The Best Advice I Ever Got: Bev Jozwiak

watercolor figure
“Hoops” (watercolor on paper, 17×21)

I bought “On becoming a Successful Artist” by Lewis Lehrman a long time ago. It was my artist bible. About 20 artists were interviewed about how they made it as artists. Each one was interviewed separately, but their answers were very similar. One thing that always stuck out in my mind was the belief in significance of “tenacity over talent.” I really took that to heart, and decided to put in the work. I call it “miles on the brush.” There are no shortcuts to getting good.

watercolor animal
“Creature Comforts” (watercolor on paper, 22×16)


  1. Bev is right. For so long, I could “see” the paintings I thought I was capable of doing. But it has been only through countless hours of study and practice and painting that I have been able to improve and begin to inch closer to where I wish to be.

  2. Everyone has talent, it just depends where they choose to develop it. Art, cooking, construction, selling, caring for children, ministering.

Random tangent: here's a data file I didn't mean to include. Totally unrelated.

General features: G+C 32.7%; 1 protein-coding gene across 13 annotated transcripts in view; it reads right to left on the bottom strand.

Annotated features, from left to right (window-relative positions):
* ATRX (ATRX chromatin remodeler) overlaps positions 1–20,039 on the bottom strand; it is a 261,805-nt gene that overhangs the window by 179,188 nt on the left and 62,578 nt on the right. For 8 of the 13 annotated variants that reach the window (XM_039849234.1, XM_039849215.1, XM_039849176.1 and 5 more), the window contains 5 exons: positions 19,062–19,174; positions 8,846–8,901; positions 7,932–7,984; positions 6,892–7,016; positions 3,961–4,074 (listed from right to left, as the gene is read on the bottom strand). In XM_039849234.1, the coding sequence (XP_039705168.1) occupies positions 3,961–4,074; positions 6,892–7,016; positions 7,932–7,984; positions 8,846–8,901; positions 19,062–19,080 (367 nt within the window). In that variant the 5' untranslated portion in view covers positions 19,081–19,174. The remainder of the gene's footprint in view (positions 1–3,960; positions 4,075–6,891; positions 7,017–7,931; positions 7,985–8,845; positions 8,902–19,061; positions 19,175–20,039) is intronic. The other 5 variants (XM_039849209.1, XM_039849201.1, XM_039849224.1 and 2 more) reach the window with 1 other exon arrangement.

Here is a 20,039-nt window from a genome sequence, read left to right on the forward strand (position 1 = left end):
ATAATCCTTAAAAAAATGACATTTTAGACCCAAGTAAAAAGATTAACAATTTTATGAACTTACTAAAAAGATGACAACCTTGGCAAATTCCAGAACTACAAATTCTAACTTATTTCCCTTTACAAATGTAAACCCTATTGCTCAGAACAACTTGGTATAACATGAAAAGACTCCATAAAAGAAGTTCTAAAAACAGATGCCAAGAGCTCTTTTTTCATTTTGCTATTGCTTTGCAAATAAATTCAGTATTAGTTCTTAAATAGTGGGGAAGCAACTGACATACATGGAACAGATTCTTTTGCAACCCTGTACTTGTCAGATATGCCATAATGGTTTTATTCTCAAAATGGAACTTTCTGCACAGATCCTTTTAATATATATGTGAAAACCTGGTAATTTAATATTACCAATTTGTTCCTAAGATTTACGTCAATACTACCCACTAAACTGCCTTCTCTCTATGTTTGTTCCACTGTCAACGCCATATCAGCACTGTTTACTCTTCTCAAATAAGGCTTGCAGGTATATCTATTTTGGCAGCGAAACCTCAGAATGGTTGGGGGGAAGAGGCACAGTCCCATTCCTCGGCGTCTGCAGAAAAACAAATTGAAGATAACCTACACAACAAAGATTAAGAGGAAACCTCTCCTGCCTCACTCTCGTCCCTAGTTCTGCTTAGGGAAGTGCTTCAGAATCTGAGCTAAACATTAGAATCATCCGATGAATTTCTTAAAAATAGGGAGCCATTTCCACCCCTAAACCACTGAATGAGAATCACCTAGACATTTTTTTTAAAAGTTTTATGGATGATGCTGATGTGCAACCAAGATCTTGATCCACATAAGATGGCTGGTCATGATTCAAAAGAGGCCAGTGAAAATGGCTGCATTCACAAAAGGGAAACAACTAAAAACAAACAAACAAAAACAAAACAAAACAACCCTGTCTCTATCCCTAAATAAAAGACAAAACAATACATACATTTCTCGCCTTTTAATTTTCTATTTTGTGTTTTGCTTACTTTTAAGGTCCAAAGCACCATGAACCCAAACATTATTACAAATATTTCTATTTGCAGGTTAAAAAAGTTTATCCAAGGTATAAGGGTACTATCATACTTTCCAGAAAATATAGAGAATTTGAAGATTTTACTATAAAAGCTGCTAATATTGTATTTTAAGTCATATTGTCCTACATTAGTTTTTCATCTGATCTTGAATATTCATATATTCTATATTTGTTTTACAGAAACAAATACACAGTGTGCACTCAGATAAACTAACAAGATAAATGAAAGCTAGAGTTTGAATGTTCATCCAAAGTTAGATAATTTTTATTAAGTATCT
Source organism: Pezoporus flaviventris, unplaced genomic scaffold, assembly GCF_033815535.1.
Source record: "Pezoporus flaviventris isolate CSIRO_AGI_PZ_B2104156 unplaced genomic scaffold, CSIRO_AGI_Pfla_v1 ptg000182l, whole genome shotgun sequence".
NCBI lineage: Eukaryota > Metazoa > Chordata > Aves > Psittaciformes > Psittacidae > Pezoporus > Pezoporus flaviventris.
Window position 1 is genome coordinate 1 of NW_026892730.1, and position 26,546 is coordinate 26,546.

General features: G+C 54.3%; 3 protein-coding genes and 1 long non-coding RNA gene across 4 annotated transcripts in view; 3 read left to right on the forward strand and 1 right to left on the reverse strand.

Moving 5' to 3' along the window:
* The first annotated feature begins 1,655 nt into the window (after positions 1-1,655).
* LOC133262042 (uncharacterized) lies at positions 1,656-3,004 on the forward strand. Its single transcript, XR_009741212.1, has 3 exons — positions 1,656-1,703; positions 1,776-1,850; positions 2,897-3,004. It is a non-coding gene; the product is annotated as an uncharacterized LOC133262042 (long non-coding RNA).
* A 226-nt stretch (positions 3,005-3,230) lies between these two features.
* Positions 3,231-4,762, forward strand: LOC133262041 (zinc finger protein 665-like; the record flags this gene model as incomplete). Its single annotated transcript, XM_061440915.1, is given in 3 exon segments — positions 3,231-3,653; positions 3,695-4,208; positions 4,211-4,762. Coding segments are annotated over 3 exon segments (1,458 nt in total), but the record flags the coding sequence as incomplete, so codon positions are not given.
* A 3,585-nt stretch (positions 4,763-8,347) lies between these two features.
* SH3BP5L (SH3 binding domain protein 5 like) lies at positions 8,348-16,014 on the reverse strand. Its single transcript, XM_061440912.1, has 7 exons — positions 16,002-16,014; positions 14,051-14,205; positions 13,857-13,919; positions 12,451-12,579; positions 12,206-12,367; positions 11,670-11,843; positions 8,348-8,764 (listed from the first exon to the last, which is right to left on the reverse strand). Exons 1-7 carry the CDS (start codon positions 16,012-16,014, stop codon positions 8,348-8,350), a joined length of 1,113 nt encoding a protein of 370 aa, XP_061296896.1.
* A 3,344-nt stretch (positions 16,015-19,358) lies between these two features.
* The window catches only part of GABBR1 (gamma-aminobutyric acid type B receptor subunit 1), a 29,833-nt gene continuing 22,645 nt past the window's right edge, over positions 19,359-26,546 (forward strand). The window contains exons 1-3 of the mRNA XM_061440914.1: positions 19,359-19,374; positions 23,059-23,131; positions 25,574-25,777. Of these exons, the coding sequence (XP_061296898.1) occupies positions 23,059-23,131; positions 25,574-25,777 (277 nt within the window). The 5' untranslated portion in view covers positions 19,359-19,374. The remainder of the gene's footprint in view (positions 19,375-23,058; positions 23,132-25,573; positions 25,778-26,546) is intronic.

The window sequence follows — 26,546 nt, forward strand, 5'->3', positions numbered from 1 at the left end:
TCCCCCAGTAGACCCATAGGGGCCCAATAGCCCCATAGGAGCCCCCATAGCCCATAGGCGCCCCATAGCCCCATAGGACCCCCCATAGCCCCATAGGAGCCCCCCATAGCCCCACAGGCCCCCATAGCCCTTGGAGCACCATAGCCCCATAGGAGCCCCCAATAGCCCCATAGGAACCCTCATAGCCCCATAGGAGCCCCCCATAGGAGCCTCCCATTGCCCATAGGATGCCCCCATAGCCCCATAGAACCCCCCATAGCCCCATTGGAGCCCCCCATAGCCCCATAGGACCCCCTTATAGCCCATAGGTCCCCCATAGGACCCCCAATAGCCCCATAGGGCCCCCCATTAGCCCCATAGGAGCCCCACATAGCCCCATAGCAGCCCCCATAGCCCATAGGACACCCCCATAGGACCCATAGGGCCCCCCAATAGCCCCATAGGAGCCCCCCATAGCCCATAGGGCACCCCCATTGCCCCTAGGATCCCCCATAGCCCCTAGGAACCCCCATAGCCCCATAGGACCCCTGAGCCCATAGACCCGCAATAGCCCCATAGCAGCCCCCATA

Wherever one chooses to apply his talent, it takes lots of effort, lots of learning, lots of practice, lots of time invested to become skilled and proficient. And to learn how to express yourself through that medium.
    Bev, I also use that saying when people ask how long it took to get where I am, and they wish they were at that point…I tell them it takes years of practice and miles on the brush. (I am by no means where I wish to be yet either! Many more miles and brushes to wear through.)
    It is sound advice, Bev, and so is the recommended book. Thank you for sharing.

  3. Thanks Bev for an exciting four days at the Montana Watercolor Society workshop in Kalispell, Montana. Watching you paint was a ballet of the brush. You are an inspiration and our mentor.


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